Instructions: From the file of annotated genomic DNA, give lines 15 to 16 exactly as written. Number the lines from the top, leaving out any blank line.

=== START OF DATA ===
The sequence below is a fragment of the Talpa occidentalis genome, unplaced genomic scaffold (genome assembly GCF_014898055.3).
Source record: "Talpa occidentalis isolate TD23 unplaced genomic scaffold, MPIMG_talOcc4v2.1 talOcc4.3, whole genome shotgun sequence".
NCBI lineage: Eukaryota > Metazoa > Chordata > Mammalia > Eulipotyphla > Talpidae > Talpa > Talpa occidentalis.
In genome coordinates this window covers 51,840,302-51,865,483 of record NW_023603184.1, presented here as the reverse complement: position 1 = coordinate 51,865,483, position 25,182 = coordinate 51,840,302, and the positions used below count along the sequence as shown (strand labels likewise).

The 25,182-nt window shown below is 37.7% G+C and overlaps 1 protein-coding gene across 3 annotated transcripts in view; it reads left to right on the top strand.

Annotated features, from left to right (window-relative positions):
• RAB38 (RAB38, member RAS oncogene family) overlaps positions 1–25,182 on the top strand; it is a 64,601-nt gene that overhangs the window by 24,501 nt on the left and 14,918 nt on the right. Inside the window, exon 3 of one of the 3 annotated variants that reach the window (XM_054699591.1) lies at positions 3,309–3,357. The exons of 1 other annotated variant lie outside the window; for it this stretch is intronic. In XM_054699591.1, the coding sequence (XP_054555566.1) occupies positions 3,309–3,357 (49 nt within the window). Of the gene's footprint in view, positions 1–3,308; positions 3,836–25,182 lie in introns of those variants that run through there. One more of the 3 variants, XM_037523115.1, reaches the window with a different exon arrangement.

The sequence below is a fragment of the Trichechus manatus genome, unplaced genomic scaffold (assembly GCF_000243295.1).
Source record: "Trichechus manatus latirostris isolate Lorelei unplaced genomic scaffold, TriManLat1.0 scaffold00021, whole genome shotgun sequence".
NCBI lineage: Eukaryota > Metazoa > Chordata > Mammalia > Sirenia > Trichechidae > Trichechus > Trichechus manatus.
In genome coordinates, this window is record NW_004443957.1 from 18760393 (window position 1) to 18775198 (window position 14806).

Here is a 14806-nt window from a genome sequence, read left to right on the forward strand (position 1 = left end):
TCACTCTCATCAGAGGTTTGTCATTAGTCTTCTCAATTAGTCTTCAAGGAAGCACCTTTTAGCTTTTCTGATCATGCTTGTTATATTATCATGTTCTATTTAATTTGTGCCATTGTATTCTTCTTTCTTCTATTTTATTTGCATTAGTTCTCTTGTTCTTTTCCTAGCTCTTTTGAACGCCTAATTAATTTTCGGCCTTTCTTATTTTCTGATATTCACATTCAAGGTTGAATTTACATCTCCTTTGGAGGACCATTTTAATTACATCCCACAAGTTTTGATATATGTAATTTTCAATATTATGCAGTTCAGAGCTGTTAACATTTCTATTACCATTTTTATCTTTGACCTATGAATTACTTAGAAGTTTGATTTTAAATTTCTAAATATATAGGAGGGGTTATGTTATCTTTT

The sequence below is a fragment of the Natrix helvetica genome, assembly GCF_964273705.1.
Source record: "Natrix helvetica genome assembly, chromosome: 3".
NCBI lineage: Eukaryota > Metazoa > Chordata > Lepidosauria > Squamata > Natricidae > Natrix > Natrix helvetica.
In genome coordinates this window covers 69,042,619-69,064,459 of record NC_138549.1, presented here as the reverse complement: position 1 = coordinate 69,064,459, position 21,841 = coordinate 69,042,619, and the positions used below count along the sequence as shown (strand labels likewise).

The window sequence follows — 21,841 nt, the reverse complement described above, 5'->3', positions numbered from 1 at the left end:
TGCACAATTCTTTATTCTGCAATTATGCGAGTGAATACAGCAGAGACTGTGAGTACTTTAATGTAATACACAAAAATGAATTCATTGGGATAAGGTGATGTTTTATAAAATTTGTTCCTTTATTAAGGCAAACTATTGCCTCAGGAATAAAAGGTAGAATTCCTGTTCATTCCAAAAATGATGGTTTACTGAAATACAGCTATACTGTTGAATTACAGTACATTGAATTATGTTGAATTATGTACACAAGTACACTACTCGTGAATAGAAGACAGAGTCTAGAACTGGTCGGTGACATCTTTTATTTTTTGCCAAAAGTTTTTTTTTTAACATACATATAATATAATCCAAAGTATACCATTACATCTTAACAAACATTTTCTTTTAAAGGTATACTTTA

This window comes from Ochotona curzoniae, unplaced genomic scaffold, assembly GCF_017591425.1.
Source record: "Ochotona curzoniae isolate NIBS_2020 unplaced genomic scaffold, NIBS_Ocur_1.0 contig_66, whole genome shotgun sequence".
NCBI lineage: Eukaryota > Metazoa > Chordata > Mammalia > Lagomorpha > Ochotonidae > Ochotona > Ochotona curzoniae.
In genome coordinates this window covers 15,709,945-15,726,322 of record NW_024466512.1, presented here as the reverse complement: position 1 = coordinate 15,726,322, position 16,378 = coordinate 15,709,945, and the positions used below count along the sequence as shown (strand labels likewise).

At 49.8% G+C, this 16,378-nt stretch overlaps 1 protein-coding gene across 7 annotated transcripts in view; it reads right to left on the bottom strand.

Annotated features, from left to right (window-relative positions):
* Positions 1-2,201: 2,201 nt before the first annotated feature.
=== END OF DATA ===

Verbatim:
Source record: "Natrix helvetica genome assembly, chromosome: 3".
NCBI lineage: Eukaryota > Metazoa > Chordata > Lepidosauria > Squamata > Natricidae > Natrix > Natrix helvetica.